The valley has been settled since prehistoric times, after which it was occupied by a series of invading tribes until, in the 9th century, the settlement became consolidated with the founding of the monastery of Santa Maria by Count Wilfred the Hairy, as part of a process of repopulation that would lead to the establishment, around the monastery, of what would become the town of Ripoll.
The Benedictine monastery underwent structural modifications between the 9th and 11th centuries when, during the reign of Abbot Oliba, its present distribution was established. The portal, with stone carvings of biblical iconography, was erected in the 12th century.
The monastic dependencies constituted a group of buildings separated from the town by a wall. The Abbot was the feudal lord of much of the territory, and of Ripoll society over which he exercised political, economic, judicial and architectural control, examples of the latter being the building of a canal during the reign of Abbot Arnulf and the permission granted to build a hospital in the 16th century.
It is not surprising, therefore, that from the 13th century onwards, the people of Ripoll attempted, unsuccessfully, to free themselves from feudal oppression. In the 14th century the monastery created the community of clergy of the church of Sant Pere which, over time, became a symbol of the townspeople's opposition to the power of the Abbot. There were also disputes between the two institutions concerning religious supremacy, Sant Pere being the parish of Ripoll, and between the monastery and the people living on its possessions throughout the principality.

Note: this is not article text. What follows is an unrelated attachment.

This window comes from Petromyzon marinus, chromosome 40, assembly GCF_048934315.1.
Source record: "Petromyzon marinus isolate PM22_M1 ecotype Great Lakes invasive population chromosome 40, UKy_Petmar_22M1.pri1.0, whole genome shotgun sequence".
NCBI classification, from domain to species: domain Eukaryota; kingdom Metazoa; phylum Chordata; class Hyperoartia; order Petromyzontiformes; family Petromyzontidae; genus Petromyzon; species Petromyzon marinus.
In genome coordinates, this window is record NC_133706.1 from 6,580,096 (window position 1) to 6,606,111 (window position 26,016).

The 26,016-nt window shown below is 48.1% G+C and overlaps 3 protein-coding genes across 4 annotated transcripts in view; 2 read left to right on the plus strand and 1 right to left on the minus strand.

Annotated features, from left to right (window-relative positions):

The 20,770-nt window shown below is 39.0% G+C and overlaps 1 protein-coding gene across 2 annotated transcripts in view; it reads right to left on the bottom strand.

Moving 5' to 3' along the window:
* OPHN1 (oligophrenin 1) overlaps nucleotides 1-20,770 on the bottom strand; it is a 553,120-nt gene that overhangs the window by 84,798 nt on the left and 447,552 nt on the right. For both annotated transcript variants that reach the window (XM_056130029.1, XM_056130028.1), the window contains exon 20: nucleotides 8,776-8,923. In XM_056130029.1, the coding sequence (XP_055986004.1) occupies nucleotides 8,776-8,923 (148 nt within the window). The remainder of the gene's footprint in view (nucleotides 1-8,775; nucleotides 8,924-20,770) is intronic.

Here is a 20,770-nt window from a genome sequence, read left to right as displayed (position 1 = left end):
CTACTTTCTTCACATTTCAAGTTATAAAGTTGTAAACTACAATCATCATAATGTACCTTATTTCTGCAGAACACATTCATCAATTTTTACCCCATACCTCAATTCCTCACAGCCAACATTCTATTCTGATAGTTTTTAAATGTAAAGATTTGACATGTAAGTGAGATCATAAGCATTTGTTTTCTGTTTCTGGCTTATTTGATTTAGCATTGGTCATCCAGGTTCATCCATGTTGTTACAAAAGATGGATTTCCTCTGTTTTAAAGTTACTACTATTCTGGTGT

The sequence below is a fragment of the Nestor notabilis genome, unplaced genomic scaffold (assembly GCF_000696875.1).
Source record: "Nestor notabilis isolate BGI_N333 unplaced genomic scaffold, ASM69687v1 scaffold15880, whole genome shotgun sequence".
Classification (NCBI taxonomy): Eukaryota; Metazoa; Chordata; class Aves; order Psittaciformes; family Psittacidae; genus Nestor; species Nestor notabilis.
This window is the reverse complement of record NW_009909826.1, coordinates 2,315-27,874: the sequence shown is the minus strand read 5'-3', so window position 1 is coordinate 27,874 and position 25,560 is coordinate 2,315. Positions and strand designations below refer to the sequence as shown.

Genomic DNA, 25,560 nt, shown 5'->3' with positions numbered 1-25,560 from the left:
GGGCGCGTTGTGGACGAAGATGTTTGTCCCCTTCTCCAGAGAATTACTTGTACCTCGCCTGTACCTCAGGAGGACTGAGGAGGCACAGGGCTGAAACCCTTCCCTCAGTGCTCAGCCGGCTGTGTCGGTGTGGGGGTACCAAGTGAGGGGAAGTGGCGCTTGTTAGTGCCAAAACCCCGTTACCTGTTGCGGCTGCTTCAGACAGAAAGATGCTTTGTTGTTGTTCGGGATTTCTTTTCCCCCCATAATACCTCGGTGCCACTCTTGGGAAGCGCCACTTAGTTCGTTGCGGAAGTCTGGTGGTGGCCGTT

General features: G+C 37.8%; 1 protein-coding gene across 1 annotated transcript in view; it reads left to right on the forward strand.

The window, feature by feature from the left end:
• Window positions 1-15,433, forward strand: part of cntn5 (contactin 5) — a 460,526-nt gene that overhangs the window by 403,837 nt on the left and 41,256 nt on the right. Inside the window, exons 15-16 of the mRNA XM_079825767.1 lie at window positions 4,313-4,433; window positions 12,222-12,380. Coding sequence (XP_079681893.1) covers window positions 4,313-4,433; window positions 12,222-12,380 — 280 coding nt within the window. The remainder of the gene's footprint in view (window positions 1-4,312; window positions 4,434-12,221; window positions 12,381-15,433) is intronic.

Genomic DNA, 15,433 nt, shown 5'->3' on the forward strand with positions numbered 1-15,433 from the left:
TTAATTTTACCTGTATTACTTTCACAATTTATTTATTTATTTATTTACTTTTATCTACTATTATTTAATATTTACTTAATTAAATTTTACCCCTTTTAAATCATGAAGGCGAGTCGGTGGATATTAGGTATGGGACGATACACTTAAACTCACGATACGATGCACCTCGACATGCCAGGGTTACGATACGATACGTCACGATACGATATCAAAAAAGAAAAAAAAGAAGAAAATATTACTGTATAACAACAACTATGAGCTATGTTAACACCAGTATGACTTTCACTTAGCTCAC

These issues exacerbated the decline into which the monastery had fallen, which culminating in the reversals experienced during the first half of the 19th century when the town achieved independence, in 1812, and when, during the First Carlist War (1833–1840), the minister Mendizábal promulgated the expropriation of monastic properties by the State and forced the expulsion of the monks.
The occupation of Ripoll by Carlist troops, in May 1839, led to the destruction of many houses. When the war was over, they were rebuilt with materials found throughout the abandoned monastery, now used as an improvised quarry.
During the second half of the 19th century there were periods during which work was carried out to consolidate the church, and others which accentuated the decline. It was not until 1886 that work commenced on restoring the church and the cloister, a project entrusted to the architect Elies Rogent and conducted under the auspices of the Bishop of Vic, Josep Morgades. Although work would continue into the early years of the 20th century, they were officially declared completed in 1893.